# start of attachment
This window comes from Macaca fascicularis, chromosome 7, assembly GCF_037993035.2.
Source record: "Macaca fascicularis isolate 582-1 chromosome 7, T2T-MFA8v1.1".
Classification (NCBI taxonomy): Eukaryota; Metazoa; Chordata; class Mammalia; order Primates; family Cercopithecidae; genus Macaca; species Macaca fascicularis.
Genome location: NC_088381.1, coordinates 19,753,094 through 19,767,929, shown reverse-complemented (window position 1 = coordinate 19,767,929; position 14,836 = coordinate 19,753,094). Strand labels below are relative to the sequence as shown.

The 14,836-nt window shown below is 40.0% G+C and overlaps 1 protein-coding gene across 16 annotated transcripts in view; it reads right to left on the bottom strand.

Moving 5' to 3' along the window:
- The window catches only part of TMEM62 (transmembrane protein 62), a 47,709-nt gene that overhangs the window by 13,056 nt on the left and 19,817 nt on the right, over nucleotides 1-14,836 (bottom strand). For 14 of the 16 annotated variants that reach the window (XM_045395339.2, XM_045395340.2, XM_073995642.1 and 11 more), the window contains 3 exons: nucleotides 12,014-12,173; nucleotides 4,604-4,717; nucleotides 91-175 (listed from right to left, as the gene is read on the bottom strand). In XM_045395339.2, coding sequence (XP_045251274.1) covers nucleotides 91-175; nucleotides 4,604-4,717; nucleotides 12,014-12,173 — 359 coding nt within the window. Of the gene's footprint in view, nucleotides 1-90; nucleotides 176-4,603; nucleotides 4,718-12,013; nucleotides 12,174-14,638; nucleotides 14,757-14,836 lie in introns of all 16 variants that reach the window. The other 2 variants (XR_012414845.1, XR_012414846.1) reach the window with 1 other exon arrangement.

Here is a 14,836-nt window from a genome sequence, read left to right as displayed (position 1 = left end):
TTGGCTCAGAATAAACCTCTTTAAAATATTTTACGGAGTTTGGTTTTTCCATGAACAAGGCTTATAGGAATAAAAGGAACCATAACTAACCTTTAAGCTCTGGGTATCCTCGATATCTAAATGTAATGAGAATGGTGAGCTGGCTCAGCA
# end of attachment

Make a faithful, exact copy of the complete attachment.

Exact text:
This window comes from Macaca fascicularis, chromosome 7, assembly GCF_037993035.2.
Source record: "Macaca fascicularis isolate 582-1 chromosome 7, T2T-MFA8v1.1".
Classification (NCBI taxonomy): Eukaryota; Metazoa; Chordata; class Mammalia; order Primates; family Cercopithecidae; genus Macaca; species Macaca fascicularis.
Genome location: NC_088381.1, coordinates 19,753,094 through 19,767,929, shown reverse-complemented (window position 1 = coordinate 19,767,929; position 14,836 = coordinate 19,753,094). Strand labels below are relative to the sequence as shown.

The 14,836-nt window shown below is 40.0% G+C and overlaps 1 protein-coding gene across 16 annotated transcripts in view; it reads right to left on the bottom strand.

Moving 5' to 3' along the window:
- The window catches only part of TMEM62 (transmembrane protein 62), a 47,709-nt gene that overhangs the window by 13,056 nt on the left and 19,817 nt on the right, over nucleotides 1-14,836 (bottom strand). For 14 of the 16 annotated variants that reach the window (XM_045395339.2, XM_045395340.2, XM_073995642.1 and 11 more), the window contains 3 exons: nucleotides 12,014-12,173; nucleotides 4,604-4,717; nucleotides 91-175 (listed from right to left, as the gene is read on the bottom strand). In XM_045395339.2, coding sequence (XP_045251274.1) covers nucleotides 91-175; nucleotides 4,604-4,717; nucleotides 12,014-12,173 — 359 coding nt within the window. Of the gene's footprint in view, nucleotides 1-90; nucleotides 176-4,603; nucleotides 4,718-12,013; nucleotides 12,174-14,638; nucleotides 14,757-14,836 lie in introns of all 16 variants that reach the window. The other 2 variants (XR_012414845.1, XR_012414846.1) reach the window with 1 other exon arrangement.

Here is a 14,836-nt window from a genome sequence, read left to right as displayed (position 1 = left end):
TTGGCTCAGAATAAACCTCTTTAAAATATTTTACGGAGTTTGGTTTTTCCATGAACAAGGCTTATAGGAATAAAAGGAACCATAACTAACCTTTAAGCTCTGGGTATCCTCGATATCTAAATGTAATGAGAATGGTGAGCTGGCTCAGCA